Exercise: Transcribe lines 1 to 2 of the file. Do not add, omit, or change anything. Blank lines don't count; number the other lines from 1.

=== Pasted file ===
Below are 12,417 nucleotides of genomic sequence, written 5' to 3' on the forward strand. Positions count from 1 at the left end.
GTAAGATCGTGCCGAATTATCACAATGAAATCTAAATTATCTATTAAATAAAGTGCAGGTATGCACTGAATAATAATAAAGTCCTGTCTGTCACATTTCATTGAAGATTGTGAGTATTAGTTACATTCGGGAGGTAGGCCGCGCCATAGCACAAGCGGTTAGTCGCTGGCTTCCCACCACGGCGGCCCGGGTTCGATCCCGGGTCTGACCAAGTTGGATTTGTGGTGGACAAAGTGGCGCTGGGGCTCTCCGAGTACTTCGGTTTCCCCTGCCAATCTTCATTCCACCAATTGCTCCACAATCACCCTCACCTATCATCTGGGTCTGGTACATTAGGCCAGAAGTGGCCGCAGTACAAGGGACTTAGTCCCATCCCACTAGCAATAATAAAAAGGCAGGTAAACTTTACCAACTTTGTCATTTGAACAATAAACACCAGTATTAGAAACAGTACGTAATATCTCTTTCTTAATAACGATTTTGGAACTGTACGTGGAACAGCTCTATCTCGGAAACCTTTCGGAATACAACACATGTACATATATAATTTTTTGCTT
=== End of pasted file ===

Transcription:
Below are 12,417 nucleotides of genomic sequence, written 5' to 3' on the forward strand. Positions count from 1 at the left end.
GTAAGATCGTGCCGAATTATCACAATGAAATCTAAATTATCTATTAAATAAAGTGCAGGTATGCACTGAATAATAATAAAGTCCTGTCTGTCACATTTCATTGAAGATTGTGAGTATTAGTTACATTCGGGAGGTAGGCCGCGCCATAGCACAAGCGGTTAGTCGCTGGCTTCCCACCACGGCGGCCCGGGTTCGATCCCGGGTCTGACCAAGTTGGATTTGTGGTGGACAAAGTGGCGCTGGGGCTCTCCGAGTACTTCGGTTTCCCCTGCCAATCTTCATTCCACCAATTGCTCCACAATCACCCTCACCTATCATCTGGGTCTGGTACATTAGGCCAGAAGTGGCCGCAGTACAAGGGACTTAGTCCCATCCCACTAGCAATAATAAAAAGGCAGGTAAACTTTACCAACTTTGTCATTTGAACAATAAACACCAGTATTAGAAACAGTACGTAATATCTCTTTCTTAATAACGATTTTGGAACTGTACGTGGAACAGCTCTATCTCGGAAACCTTTCGGAATACAACACATGTACATATATAATTTTTTGCTT